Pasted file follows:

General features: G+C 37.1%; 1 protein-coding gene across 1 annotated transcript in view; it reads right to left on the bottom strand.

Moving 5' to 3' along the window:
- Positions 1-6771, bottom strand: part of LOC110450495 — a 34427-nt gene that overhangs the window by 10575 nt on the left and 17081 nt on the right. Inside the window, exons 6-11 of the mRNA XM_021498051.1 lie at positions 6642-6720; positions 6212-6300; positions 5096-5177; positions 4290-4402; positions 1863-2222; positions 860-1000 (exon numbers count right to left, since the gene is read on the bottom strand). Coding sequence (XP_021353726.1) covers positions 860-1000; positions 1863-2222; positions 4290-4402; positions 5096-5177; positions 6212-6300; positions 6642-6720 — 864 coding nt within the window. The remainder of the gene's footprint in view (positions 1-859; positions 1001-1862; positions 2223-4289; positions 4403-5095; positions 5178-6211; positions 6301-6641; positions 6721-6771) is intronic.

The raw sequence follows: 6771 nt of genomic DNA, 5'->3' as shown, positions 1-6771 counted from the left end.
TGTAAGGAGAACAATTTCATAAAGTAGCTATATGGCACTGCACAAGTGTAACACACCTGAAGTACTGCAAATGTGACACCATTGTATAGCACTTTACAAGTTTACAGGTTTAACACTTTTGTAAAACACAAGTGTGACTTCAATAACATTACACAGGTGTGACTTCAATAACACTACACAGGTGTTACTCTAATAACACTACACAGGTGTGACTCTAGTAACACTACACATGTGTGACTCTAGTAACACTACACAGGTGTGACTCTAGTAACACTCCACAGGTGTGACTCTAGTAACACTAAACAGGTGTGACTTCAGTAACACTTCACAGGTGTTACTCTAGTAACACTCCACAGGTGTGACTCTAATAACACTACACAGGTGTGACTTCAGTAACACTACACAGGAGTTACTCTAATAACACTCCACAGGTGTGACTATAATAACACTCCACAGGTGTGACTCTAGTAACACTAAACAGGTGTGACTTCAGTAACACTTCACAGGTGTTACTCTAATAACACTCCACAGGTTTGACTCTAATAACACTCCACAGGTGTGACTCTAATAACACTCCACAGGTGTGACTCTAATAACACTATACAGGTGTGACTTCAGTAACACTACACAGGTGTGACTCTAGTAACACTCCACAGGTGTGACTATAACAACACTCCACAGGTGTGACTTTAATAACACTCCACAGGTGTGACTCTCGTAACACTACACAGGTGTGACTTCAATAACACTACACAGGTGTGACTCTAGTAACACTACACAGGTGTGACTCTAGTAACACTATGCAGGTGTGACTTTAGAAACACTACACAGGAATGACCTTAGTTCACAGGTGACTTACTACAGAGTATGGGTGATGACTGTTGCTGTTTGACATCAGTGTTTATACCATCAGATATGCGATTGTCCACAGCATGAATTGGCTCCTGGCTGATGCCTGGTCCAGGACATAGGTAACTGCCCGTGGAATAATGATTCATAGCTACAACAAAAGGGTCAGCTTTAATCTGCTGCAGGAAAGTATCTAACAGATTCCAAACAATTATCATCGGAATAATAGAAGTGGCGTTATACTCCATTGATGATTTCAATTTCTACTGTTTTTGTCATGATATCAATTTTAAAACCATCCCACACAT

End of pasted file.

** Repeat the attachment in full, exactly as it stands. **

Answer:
General features: G+C 37.1%; 1 protein-coding gene across 1 annotated transcript in view; it reads right to left on the bottom strand.

Moving 5' to 3' along the window:
- Positions 1-6771, bottom strand: part of LOC110450495 — a 34427-nt gene that overhangs the window by 10575 nt on the left and 17081 nt on the right. Inside the window, exons 6-11 of the mRNA XM_021498051.1 lie at positions 6642-6720; positions 6212-6300; positions 5096-5177; positions 4290-4402; positions 1863-2222; positions 860-1000 (exon numbers count right to left, since the gene is read on the bottom strand). Coding sequence (XP_021353726.1) covers positions 860-1000; positions 1863-2222; positions 4290-4402; positions 5096-5177; positions 6212-6300; positions 6642-6720 — 864 coding nt within the window. The remainder of the gene's footprint in view (positions 1-859; positions 1001-1862; positions 2223-4289; positions 4403-5095; positions 5178-6211; positions 6301-6641; positions 6721-6771) is intronic.

The raw sequence follows: 6771 nt of genomic DNA, 5'->3' as shown, positions 1-6771 counted from the left end.
TGTAAGGAGAACAATTTCATAAAGTAGCTATATGGCACTGCACAAGTGTAACACACCTGAAGTACTGCAAATGTGACACCATTGTATAGCACTTTACAAGTTTACAGGTTTAACACTTTTGTAAAACACAAGTGTGACTTCAATAACATTACACAGGTGTGACTTCAATAACACTACACAGGTGTTACTCTAATAACACTACACAGGTGTGACTCTAGTAACACTACACATGTGTGACTCTAGTAACACTACACAGGTGTGACTCTAGTAACACTCCACAGGTGTGACTCTAGTAACACTAAACAGGTGTGACTTCAGTAACACTTCACAGGTGTTACTCTAGTAACACTCCACAGGTGTGACTCTAATAACACTACACAGGTGTGACTTCAGTAACACTACACAGGAGTTACTCTAATAACACTCCACAGGTGTGACTATAATAACACTCCACAGGTGTGACTCTAGTAACACTAAACAGGTGTGACTTCAGTAACACTTCACAGGTGTTACTCTAATAACACTCCACAGGTTTGACTCTAATAACACTCCACAGGTGTGACTCTAATAACACTCCACAGGTGTGACTCTAATAACACTATACAGGTGTGACTTCAGTAACACTACACAGGTGTGACTCTAGTAACACTCCACAGGTGTGACTATAACAACACTCCACAGGTGTGACTTTAATAACACTCCACAGGTGTGACTCTCGTAACACTACACAGGTGTGACTTCAATAACACTACACAGGTGTGACTCTAGTAACACTACACAGGTGTGACTCTAGTAACACTATGCAGGTGTGACTTTAGAAACACTACACAGGAATGACCTTAGTTCACAGGTGACTTACTACAGAGTATGGGTGATGACTGTTGCTGTTTGACATCAGTGTTTATACCATCAGATATGCGATTGTCCACAGCATGAATTGGCTCCTGGCTGATGCCTGGTCCAGGACATAGGTAACTGCCCGTGGAATAATGATTCATAGCTACAACAAAAGGGTCAGCTTTAATCTGCTGCAGGAAAGTATCTAACAGATTCCAAACAATTATCATCGGAATAATAGAAGTGGCGTTATACTCCATTGATGATTTCAATTTCTACTGTTTTTGTCATGATATCAATTTTAAAACCATCCCACACAT